In the meantime, look up Miles Davis, if you haven't already, and listen to "So What", "Mademoiselle Mabry" or "All Blues" for a real musical treat. (And now I have satisfied the reader who thought we maybe included too many football stories.)

Back to the Sixties - Online

A friend sent me a link to this site - and it's right up our alley. Click this link. Elvis, Chubby Checkers, Inflation, Bandstand, Beatlemania, Surfin' and everything.

I've heard from some that memories blur, fade, disappear - this will help bring some things back!

Monday, May 16, 2011

Great Balls of Fire!

Jerry Lee Lewis was in his prime in the '50s, which is what the Buddy Holly Days at the Surf every February is all about. Here you see him performing this spring, barely able to walk to the piano but all about performance once he got there.

You'll recall his classic hits like "Whole Lotta Shakin' Goin' On" and "Great Balls of Fire", the latter being chosen in 2005 to be selected for permanent preservation in the National Recording Registry at the Library of Congress. Remember the hair that fell down to cover his face, his inability to sit still on the piano, the way he slammed his hands across the keyboard - and you remember Jerry Lee Lewis.

You will also recall he married a 13-year-old cousin once removed, leading to his downfall as a performer, at least for a period, until he came back in the 60s as a country singer. And later, of course, he became a "historic rendition" at the Surf, for lack of a better term.

He was a maverick - and I can visualize Mike Lien doing an "air piano" and singing the words, can't you?

1958 School Consolidation

Pictured above, a few of our Kensett brethren gathered for a "Pre-Party" prior to the 2007 Class Reunion.

When Northwood and Kensett were having their discussions about the consolidation that came to play during our freshman year there is little that I personally can recall. These "new kids" showed up, and over the course of the four years and after have become friends and even lifemates for some on both sides.

But did you ever wonder as a Northwood schoolmate how difficult it must have been to make that huge plunge? To give up school colors, mascot, familiar surroundings, even teachers, to go to the unknown?

Football, for example, was an unknown commodity for those from Kensett, and even if you loved the game, it's not easy to just come out for the team and start playing when you really have no prior experience at terminology, angles, drills, and all the hoopla that goes with it.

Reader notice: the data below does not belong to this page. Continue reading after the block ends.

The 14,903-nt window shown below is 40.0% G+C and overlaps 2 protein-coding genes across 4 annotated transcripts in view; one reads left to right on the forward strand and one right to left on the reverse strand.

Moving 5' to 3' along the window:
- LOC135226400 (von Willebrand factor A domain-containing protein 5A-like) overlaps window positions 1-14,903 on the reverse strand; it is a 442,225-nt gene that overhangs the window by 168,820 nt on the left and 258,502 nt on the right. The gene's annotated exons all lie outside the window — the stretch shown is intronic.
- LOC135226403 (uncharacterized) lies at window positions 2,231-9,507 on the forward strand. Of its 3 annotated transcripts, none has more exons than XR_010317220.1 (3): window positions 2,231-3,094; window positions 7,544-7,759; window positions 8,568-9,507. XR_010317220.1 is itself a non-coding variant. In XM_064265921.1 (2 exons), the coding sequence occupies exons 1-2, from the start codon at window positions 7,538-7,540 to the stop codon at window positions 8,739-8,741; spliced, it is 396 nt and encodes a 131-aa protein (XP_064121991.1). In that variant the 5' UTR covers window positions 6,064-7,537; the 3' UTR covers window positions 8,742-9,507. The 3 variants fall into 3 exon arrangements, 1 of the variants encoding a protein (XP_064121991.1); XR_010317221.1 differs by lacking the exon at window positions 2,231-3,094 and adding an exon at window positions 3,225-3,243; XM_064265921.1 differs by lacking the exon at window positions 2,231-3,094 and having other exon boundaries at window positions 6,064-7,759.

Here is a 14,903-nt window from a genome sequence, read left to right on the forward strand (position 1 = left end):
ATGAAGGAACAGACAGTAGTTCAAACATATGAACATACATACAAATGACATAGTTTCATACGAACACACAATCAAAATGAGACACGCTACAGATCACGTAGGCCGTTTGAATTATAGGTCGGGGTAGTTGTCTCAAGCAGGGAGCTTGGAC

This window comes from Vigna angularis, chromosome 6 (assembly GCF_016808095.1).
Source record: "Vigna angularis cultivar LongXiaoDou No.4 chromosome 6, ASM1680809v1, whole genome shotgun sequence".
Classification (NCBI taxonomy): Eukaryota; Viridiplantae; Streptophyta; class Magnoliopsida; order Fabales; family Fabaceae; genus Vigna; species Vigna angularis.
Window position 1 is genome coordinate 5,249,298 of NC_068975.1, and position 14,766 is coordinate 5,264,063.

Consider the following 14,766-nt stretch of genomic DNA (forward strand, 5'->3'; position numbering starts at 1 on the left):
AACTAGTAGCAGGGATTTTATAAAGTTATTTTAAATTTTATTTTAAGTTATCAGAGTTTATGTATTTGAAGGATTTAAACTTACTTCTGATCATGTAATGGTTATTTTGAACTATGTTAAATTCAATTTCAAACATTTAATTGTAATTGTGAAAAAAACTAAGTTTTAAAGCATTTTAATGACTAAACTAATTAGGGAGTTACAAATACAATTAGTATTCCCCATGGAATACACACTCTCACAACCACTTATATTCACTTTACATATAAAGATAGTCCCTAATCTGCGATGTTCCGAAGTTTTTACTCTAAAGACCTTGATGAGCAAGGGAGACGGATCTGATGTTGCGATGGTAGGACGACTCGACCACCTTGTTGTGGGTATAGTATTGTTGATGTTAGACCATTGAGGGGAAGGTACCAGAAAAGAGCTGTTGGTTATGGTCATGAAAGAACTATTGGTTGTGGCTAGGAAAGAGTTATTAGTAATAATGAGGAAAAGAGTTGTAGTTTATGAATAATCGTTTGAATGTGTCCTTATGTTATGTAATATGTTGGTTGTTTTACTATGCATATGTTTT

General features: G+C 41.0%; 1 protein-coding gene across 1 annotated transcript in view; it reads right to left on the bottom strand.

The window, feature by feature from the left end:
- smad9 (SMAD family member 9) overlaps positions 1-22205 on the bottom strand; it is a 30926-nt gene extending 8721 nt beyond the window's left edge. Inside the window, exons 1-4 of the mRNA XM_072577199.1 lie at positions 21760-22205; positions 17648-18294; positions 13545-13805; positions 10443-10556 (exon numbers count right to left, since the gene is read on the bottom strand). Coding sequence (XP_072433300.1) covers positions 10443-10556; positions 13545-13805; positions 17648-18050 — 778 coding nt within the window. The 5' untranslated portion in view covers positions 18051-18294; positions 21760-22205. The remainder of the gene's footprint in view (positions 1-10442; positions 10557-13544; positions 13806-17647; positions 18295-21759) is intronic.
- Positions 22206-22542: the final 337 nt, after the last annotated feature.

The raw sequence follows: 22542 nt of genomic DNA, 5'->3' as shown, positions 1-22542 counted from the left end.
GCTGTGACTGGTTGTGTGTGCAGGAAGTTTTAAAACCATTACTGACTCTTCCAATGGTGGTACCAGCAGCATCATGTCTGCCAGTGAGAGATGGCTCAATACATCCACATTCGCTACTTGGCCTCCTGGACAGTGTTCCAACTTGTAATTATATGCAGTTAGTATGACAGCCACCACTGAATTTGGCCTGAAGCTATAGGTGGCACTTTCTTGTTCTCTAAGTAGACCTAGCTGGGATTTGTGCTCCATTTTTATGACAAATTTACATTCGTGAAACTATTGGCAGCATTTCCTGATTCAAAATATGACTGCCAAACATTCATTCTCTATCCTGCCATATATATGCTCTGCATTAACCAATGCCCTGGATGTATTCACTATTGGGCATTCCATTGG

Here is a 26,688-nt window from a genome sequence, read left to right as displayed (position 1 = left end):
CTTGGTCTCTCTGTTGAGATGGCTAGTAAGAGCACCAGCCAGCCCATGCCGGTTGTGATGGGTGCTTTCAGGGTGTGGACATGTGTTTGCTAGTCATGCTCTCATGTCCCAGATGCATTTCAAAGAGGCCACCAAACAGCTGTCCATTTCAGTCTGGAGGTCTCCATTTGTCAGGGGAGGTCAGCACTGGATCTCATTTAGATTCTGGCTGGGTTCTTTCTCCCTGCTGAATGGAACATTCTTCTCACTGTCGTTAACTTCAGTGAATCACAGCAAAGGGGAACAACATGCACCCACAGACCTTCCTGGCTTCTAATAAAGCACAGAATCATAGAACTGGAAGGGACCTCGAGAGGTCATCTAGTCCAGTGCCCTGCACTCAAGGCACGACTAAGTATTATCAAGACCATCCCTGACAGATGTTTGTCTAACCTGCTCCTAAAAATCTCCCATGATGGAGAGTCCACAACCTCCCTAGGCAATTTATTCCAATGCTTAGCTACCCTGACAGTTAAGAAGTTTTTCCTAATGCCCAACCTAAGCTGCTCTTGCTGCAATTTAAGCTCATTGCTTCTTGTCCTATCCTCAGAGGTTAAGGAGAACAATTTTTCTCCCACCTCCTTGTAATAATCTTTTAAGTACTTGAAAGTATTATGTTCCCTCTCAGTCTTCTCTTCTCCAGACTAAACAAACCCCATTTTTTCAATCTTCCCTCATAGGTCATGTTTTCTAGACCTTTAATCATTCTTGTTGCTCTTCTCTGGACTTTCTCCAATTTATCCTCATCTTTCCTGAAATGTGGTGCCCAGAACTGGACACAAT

In the course of writing for this blog I have thought of their adjustments from time to time, and with recent contributions from SCA (Mr. Arendts) I am finally putting down the words that come to mind about this consolidation. Having worked in the public schools for a number of years I can vouch for the difficulties that a merger brings with it. Yet for many of our class it was pretty much a non-event, and when Serena Shields Holstad was elected Homecoming Queen that year, 1958, it probably helped to bring us all together, at least within our class.

Not long ago I mentioned the lack of girls athletics when we were in school, but if memory serves me correctly, didn't Kensett have its own girls basketball team? And weren't they a pretty good squad until they found themselves homeless at NKHS? Seems like they were maybe way ahead of the times. Kensett had formed a Girls Athletic Association as early as 1911, perhaps a precursor to their later athletics, and at Northwood GAA was all that could be offered for women's athletics, at least until Title IX came along, as referenced previously in this blog.

Someone recently sent me a copy of the Kensett Centennial Book from 1972, which I found to be interesting reading, and the source of the GAA info above. The book addresses the conflict between the two communities over establishing the county seat. Both towns wanted that title, obviously, and the argument apparently went to the Iowa Supreme Court before it was finally settled. Maybe the title isn't so coveted today, but it certainly was in the past, even to the point where certain national companies wanting to expand their markets would list "County Seat" towns as a desirable location.

Ironically, there is no mention in the Centennial Book about the drama of the school re-org, at least in the section titled "History of the Kensett Schools", perhaps as if it were never an issue. It does tell us that in the early 1900s the graduating class was composed of anywhere from zero to 3 students, and since attending, let alone graduating, high school in those days was quite unusual, those numbers should not be surprising. But by the time we all graduated in 1962, I would have no idea how many of our 65 were from whichever town. And if you told me that 20 of us were from Kensett, I'd have a heck of a time picking them out of the lineup. And isn't that a good thing? We're all the richer for it.